Many professional boxers over the years have also tried their hand at acting. In recent times we’re reminded of Shannon Briggs playing a villain in “Bad Boys 2” alongside Will Smith, who himself showed some boxing skill in his portrayal of The Greatest in “Ali.” Former heavyweight world champion Lennox Lewis has been quoted saying that he would like get into features as well, having got a taste of it in “Oceans 11.” The list of boxer turned actors is a long one featuring the likes of Frank Bruno, Jake La Motta, Kallie Knoetze and Joe Bugner to name a few; but the one who was the most successful is a man who shared the ring with Jack Johnson and won an Academy Award.

In 1935 former heavyweight boxer Victor McLaglan won Hollywood’s highest accolade as Best Actor with his portrayal of a slowwitted Irishman in director John Ford’s “The Informer.” His fellow nominees were screen legends Clark Gable and Charles Loughton, as well as the lesser known Franchot Tone, who all appeared in the original film version of “Mutiny on the Bounty.”

Up until that year there was no best supporting actor category. That victory made McLaglan box-office and he starred in many memorable films until his death in Hollywood at the age of 72 in 1959. He also garnered a best supporting actor Oscar nomination for the 1952 John Wayne film “The Quiet Man.” This romantic comedy features one of the longest fight scenes in motion picture history as McLaglan and Wayne knock each other about all over the Irish countryside, even stopping to share a pint of beer in mid-fight.

While McLaglan was born in Tunbridge Wells, Kent, in the UK in 1886, he spent his childhood in Cape Town, where his father was the Bishop of Claremont. In an interview with journalist Nora Laing in 1935, McLaglan stated that both his parents were South Africans and that he was first introduced to boxing while playing with his friends in Mouille Point, Cape Town. He referred to his South African roots throughout his career, and up until he became an American citizen in 1933, he would refer to himself as a South African.

Before he became an actor, McLaglan was a formidable boxer. He was, incidentally, the same size and weight as Muhammad Ali 60 years later. In 1909 he was deemed good enough to take on the heavyweight champion of the world Jack Johnson in a six-round exhibition match in Canada. Later the same year he also took on former heavyweight world champion Bob Fitzsimmons in an exhibition staged in Australia. And in 1911 he squared-off in yet another exhibition against Jack Johnson conqueror Jess Willard.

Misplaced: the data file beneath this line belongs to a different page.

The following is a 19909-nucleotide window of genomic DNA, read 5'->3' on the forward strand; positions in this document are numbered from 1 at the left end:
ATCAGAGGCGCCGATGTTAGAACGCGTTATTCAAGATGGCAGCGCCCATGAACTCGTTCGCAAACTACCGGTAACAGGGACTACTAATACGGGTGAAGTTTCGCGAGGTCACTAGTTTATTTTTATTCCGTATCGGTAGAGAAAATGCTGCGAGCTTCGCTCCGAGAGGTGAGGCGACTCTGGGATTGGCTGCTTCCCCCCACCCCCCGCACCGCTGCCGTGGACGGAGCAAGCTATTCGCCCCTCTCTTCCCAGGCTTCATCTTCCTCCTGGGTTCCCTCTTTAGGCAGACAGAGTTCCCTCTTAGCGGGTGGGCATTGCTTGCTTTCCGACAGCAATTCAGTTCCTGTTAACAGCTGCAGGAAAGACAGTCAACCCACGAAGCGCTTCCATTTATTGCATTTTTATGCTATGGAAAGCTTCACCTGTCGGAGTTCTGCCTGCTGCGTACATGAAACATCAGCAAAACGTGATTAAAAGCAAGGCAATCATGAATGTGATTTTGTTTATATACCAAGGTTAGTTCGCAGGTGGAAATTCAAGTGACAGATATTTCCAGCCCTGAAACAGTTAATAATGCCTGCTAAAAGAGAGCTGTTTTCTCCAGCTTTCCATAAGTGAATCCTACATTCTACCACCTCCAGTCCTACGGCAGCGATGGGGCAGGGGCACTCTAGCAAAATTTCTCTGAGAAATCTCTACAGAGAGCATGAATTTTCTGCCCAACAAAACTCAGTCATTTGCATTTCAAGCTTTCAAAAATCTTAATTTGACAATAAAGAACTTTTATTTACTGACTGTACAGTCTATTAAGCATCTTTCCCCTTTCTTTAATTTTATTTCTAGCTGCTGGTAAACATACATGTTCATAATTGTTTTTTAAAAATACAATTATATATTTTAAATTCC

Besides being a professional boxer, McLaglan was also a wrestler and for a time tried his hand at prospecting in Canada. He then worked as a policeman in Winnipeg before joining a circus as a strongman. Between 1909 and 1914 he traveled the world with the circus and took on all comers. Anyone who could go three rounds with the big-hitting McLaglan was paid $25. He enlisted in the army at the start of “The Great War” and in 1918 won the heavyweight championship of the British army.

In 1924 McLaglan retired from boxing with an official record of 19 fights, 11 wins with 9 knockouts, 6 losses and 1 draw and headed for Hollywood where he quickly established himself as a screen presence. He returned to South Africa in 1938 to play the lead opposite Gracie Fields in a film titled “He Was Her Man,” later re-titled “We’re Going to Be Rich.” The film was about the pioneering days in Johannesburg and the highlight was a bareknuckle fight between him and former South African heavyweight and world title contender Don McCorkindale. Interviewed on the set, McLaglan expressed a strong desire to return to his “hometown, Cape Town,” but because of his many commitments he never did.

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In South African boxing news, WBC intercontinental super bantamweight champion Gabula Vabaza 21-0-1 (15) won a lopsided ten-round decision over Filipino veteran Jess Maca 43-21-6 (17) on Friday night. The fight turned out to be more of an exhibition match as Vabaza peppered his opponent with well placed right jabs throughout and moved fluidly around the ring avoiding Maca’s blows. Maca is not known as a puncher, so one can only assume Vabaza adopted this strategy in order to have a bit of a workout.